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UBC Theses and Dissertations

Matrix metalloproteinase processing of monocyte chemokines McQuibban, G. Angus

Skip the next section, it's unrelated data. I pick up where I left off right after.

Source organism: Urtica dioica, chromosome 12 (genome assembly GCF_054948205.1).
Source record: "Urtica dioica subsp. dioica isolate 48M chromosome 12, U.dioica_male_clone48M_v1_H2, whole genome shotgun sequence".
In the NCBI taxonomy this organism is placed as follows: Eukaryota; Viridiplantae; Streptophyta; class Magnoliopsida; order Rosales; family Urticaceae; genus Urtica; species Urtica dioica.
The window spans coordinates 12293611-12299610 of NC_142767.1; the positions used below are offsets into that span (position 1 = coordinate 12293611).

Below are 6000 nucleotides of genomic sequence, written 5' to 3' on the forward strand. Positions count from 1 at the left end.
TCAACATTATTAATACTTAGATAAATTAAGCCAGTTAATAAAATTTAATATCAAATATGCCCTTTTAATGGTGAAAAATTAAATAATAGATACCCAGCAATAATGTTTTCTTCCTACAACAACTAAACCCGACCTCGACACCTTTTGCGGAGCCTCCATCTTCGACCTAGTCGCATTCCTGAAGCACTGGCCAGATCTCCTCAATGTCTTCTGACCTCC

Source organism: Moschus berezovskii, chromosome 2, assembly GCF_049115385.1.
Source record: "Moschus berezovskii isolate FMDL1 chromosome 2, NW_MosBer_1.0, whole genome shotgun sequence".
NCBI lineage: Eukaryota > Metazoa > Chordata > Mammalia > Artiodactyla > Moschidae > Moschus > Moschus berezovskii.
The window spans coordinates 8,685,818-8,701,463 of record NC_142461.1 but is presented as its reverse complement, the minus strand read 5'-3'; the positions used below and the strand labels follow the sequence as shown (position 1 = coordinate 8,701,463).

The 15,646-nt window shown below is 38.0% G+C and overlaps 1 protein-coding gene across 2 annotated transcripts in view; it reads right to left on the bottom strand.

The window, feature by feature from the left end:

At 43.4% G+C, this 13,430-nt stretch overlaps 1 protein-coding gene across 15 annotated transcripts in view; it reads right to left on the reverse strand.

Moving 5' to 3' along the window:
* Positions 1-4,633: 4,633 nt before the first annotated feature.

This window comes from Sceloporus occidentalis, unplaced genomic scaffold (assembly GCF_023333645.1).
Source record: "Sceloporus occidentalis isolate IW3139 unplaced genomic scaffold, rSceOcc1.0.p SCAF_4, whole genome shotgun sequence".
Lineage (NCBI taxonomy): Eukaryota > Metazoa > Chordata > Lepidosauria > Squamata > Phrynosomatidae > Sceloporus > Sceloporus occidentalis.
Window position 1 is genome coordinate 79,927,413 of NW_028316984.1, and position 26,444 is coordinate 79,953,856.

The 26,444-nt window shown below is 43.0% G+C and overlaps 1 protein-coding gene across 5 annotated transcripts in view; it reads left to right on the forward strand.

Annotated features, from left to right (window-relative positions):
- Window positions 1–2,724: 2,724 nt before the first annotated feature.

Extracellular matrix degradation occurs in chronic inflammatory diseases such as arthritis and disturbances in connective tissue homeostasis contribute to various lung, neurological and cardiovascular diseases and is pivotal in tumor metastasis. The matrix metalloproteinase (MMP) family of endoproteinases is implicated in these processes by a general ability to degrade the structural components of the extracellular matrix. To understand the biological role of MMP proteolysis in physiological and pathological processes, it is necessary to identify biologically relevant substrates. I initiated yeast two-hybrid screens to identify novel substrates of gelatinase A using the hemopexin C domain of the enzyme as bait. Initial screens of a cDNA library constructed from Concanavalin A-treated human gingival fibroblasts identified the chemokine monocyte chemoattractant protein (MCP)-3 as a hemopexin C domain binding protein. Incubation of MCP-3 with gelatinase A resulted in cleavage of MCP-3 at Gly⁴-lle⁵ a preferred scissile bond sequence for the enzyme. The turnover rate, k[sub cat]/K[sub m] was determined to be 8,000 M⁻¹s⁻¹, more efficient than gelatinase A cleavage of gelatin. Indeed, cleaved MCP-3 was identified in human rheumatoid arthritis synovial fluids. Gelatinase A (and other MMP)-mediated cleavage of MCP-3 resulted in conversion of chemokine receptor agonist activity to a general acting antagonist, impairing the activity of several related chemokines. The mechanistic importance of the hemopexin C domain in gelatinase A cleavage of MCP-3 was determined. The turnover rate was reduced to 500 M⁻¹s⁻¹ upon removal of the hemopexin C domain from the enzyme. Exogenous hemopexin C domain competed for cleavage whereas the collagen binding domain of gelatinase A did not. Specificity of MCP cleavage could be attributed to unique binding of both the gelatinase A and membrane-type (MT)-1 hemopexin C domains to only MCP-3 and not MCP-1, -2, or -4. Chemokine chimeras further demonstrated the importance of hemopexin C domain exosites in catalysis. My results provide evidence that MMP activity can contribute toward the reparative process in inflammation and that interactions of MMPs with chemokines provide a self-attenuating network to dissipate pro-inflammatory activities. I propose that MMP processing of chemokines is a new paradigm in chemokine and MMP biology in the regulation of inflammation.

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